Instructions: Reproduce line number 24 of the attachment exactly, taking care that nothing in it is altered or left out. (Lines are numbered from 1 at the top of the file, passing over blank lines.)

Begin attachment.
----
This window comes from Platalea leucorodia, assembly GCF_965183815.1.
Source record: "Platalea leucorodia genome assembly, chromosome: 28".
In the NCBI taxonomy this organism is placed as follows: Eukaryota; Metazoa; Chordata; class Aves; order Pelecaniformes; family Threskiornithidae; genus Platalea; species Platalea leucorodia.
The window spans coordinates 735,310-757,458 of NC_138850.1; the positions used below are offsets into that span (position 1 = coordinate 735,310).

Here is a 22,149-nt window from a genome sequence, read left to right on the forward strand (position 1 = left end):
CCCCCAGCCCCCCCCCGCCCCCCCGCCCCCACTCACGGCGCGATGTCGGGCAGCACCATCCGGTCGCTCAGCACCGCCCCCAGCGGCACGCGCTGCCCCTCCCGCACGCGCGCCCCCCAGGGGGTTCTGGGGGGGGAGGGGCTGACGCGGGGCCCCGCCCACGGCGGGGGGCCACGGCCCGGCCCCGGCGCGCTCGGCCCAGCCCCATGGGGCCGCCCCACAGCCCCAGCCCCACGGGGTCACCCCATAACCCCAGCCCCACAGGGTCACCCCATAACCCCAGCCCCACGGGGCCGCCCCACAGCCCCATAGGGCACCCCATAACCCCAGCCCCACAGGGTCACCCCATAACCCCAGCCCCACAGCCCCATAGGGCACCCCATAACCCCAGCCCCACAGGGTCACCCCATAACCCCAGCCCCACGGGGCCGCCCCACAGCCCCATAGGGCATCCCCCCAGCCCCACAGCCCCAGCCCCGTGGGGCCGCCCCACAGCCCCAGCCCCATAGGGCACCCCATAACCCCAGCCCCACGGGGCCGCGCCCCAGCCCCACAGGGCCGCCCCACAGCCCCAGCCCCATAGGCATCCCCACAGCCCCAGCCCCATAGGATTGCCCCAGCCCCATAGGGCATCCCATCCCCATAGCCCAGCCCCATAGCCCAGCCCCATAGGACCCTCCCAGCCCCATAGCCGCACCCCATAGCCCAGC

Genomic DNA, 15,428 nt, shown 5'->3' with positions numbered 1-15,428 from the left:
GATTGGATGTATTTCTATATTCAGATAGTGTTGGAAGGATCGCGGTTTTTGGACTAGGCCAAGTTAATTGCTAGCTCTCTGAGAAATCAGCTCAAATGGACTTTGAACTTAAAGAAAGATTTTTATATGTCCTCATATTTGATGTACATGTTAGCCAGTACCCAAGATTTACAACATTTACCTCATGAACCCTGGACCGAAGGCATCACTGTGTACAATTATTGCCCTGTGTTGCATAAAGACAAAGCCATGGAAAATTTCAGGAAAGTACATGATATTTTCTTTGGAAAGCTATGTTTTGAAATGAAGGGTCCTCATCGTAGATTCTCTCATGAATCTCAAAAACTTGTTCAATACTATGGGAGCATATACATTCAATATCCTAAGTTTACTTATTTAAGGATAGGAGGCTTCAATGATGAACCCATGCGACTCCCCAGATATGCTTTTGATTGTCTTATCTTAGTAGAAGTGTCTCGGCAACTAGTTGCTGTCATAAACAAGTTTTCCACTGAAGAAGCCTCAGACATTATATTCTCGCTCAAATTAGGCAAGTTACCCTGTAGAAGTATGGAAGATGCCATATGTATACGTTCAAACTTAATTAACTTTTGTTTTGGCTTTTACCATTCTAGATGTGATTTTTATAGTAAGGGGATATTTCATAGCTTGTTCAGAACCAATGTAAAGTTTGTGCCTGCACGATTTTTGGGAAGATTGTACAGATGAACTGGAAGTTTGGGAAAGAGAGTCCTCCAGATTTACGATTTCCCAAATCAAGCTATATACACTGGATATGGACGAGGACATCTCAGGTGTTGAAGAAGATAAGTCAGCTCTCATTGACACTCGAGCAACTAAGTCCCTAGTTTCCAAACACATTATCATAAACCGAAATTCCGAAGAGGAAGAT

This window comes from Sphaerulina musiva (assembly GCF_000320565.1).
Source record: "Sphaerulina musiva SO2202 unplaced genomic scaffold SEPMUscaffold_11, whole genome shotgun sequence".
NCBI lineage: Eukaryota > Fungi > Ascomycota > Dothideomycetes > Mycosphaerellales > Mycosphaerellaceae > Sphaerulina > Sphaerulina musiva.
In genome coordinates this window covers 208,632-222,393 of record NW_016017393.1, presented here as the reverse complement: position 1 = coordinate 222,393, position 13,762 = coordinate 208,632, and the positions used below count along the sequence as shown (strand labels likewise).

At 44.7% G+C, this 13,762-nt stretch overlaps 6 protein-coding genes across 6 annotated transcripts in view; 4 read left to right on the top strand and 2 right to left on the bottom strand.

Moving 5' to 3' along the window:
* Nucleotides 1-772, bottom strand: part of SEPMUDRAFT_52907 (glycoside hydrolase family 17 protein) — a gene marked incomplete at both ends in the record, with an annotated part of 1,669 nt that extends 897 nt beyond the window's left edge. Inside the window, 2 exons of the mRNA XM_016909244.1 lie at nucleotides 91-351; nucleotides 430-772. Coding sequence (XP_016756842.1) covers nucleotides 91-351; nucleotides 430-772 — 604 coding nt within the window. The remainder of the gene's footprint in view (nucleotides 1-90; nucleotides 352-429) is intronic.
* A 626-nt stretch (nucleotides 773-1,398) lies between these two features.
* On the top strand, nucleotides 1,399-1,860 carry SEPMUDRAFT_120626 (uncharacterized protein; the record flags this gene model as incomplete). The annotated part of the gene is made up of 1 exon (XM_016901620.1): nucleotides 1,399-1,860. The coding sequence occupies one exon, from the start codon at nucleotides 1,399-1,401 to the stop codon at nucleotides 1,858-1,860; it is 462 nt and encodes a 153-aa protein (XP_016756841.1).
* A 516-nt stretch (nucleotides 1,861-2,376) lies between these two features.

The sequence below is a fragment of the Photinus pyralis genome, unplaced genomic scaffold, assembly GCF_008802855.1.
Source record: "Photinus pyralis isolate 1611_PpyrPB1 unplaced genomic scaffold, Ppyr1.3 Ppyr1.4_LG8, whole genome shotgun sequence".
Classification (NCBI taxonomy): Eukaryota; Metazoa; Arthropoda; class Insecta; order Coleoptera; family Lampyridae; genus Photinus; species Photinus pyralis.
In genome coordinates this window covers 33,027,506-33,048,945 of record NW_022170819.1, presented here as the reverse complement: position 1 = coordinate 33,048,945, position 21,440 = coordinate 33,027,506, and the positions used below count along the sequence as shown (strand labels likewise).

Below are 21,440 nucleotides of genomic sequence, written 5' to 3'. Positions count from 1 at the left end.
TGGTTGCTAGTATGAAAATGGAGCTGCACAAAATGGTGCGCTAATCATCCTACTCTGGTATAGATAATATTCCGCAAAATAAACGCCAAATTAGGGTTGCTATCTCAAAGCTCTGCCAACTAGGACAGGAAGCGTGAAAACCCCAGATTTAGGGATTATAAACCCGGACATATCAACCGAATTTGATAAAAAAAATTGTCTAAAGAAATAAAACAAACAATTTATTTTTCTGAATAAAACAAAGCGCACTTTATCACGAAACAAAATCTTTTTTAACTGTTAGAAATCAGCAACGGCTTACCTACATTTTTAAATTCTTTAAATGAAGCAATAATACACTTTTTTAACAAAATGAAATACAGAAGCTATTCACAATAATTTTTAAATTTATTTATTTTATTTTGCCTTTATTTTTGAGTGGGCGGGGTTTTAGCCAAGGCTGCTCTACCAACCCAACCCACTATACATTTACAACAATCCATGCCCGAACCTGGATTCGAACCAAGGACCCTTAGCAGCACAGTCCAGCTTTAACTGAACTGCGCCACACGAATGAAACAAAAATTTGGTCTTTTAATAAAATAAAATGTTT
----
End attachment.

TGGTTGCTAGTATGAAAATGGAGCTGCACAAAATGGTGCGCTAATCATCCTACTCTGGTATAGATAATATTCCGCAAAATAAACGCCAAATTAGGGTTGCTATCTCAAAGCTCTGCCAACTAGGACAGGAAGCGTGAAAACCCCAGATTTAGGGATTATAAACCCGGACATATCAACCGAATTTGATAAAAAAAATTGTCTAAAGAAATAAAACAAACAATTTATTTTTCTGAATAAAACAAAGCGCACTTTATCACGAAACAAAATCTTTTTTAACTGTTAGAAATCAGCAACGGCTTACCTACATTTTTAAATTCTTTAAATGAAGCAATAATACACTTTTTTAACAAAATGAAATACAGAAGCTATTCACAATAATTTTTAAATTTATTTATTTTATTTTGCCTTTATTTTTGAGTGGGCGGGGTTTTAGCCAAGGCTGCTCTACCAACCCAACCCACTATACATTTACAACAATCCATGCCCGAACCTGGATTCGAACCAAGGACCCTTAGCAGCACAGTCCAGCTTTAACTGAACTGCGCCACACGAATGAAACAAAAATTTGGTCTTTTAATAAAATAAAATGTTT